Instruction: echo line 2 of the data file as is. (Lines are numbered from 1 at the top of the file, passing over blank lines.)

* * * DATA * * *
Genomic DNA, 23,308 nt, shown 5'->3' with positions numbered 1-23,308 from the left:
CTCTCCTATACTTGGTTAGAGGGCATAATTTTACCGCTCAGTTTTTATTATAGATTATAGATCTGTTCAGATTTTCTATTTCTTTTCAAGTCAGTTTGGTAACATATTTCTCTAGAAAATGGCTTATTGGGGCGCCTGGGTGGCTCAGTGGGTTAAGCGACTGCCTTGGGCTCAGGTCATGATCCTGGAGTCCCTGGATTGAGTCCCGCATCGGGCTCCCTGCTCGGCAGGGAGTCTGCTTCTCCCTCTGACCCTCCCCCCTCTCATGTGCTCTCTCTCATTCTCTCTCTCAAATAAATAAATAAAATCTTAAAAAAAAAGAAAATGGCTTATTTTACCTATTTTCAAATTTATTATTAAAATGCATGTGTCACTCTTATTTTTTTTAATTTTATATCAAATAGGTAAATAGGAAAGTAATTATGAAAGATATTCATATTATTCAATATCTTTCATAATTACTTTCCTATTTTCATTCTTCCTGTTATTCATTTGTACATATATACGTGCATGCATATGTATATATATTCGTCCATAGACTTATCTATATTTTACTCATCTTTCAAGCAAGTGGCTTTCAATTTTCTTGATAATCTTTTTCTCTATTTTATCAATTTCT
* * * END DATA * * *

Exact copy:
CTCTCCTATACTTGGTTAGAGGGCATAATTTTACCGCTCAGTTTTTATTATAGATTATAGATCTGTTCAGATTTTCTATTTCTTTTCAAGTCAGTTTGGTAACATATTTCTCTAGAAAATGGCTTATTGGGGCGCCTGGGTGGCTCAGTGGGTTAAGCGACTGCCTTGGGCTCAGGTCATGATCCTGGAGTCCCTGGATTGAGTCCCGCATCGGGCTCCCTGCTCGGCAGGGAGTCTGCTTCTCCCTCTGACCCTCCCCCCTCTCATGTGCTCTCTCTCATTCTCTCTCTCAAATAAATAAATAAAATCTTAAAAAAAAAGAAAATGGCTTATTTTACCTATTTTCAAATTTATTATTAAAATGCATGTGTCACTCTTATTTTTTTTAATTTTATATCAAATAGGTAAATAGGAAAGTAATTATGAAAGATATTCATATTATTCAATATCTTTCATAATTACTTTCCTATTTTCATTCTTCCTGTTATTCATTTGTACATATATACGTGCATGCATATGTATATATATTCGTCCATAGACTTATCTATATTTTACTCATCTTTCAAGCAAGTGGCTTTCAATTTTCTTGATAATCTTTTTCTCTATTTTATCAATTTCT